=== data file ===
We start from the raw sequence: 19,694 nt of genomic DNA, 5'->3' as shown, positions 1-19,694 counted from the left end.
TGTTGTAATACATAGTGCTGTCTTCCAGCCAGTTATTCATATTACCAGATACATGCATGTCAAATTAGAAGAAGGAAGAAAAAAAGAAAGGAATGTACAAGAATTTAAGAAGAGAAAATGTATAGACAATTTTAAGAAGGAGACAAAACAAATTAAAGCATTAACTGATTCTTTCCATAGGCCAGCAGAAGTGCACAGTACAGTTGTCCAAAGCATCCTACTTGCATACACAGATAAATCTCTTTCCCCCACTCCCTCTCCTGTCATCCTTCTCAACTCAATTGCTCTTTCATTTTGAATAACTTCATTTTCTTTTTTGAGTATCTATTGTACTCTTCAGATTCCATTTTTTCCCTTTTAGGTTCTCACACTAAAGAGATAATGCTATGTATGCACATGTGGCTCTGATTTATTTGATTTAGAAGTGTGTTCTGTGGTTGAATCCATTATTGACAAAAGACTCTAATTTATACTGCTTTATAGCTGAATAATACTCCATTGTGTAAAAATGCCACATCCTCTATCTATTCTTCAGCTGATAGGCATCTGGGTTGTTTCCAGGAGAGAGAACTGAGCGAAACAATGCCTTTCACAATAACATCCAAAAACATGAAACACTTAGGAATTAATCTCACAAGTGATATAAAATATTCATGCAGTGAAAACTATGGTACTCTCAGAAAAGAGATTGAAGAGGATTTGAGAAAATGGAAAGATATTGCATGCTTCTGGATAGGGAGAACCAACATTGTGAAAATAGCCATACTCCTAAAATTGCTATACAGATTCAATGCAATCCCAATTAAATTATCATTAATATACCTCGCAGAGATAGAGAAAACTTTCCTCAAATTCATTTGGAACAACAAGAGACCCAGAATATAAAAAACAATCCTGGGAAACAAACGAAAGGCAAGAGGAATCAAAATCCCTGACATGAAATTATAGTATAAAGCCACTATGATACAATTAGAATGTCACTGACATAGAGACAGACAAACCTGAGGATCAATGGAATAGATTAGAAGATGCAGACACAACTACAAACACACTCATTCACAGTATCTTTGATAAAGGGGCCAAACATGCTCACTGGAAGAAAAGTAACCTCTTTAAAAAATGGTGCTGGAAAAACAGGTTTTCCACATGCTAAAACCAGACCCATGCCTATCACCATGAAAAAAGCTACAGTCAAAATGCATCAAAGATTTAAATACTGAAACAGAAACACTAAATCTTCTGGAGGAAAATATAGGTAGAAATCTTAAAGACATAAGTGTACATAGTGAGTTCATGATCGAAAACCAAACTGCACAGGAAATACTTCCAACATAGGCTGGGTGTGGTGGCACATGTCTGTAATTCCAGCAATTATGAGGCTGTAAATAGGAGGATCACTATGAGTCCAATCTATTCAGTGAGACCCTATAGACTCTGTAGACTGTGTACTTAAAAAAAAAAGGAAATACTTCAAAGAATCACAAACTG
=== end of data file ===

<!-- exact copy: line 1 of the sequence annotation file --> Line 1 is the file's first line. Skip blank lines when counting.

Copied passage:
We start from the raw sequence: 19,694 nt of genomic DNA, 5'->3' as shown, positions 1-19,694 counted from the left end.